This study is motivated by an ongoing debate about the kinds of schools that make for the best field placements during pre-service preparation. On the one hand, easier-to-staff schools may support teacher learning because they are typically better-functioning institutions that offer desirable teaching conditions. On the other hand, such field placements may leave new teachers unprepared to work in difficult-to-staff schools and with underserved student populations that need high quality teachers the most.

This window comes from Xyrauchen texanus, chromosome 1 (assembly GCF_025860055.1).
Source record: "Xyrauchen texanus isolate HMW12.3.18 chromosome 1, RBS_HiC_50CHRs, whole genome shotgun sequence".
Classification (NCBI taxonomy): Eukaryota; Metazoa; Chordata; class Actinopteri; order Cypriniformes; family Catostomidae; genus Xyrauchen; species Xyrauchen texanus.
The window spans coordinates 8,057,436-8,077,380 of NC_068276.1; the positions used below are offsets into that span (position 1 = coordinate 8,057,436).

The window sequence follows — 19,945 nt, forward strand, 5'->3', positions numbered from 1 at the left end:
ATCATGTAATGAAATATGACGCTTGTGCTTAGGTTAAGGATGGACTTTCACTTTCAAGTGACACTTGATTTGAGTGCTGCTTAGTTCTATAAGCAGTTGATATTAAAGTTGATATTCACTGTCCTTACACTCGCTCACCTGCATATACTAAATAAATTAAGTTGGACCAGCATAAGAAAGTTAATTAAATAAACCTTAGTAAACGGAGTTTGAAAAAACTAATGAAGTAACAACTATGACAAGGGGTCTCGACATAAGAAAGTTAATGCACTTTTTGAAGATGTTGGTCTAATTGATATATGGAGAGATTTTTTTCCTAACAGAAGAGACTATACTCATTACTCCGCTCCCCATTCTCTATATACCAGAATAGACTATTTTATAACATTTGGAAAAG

Using administrative and survey data on almost 3,000 New York City teachers, their students, and their schools, this study finds that learning to teach in easier-to-staff field placement schools has positive effects on teacher retention and student achievement gains, even for teachers who end up working in the hardest-to-staff schools. The proportion of poor, minority, and low-achieving students in field placements is unrelated to later teacher effectiveness and retention suggesting something beyond student populations explain these results.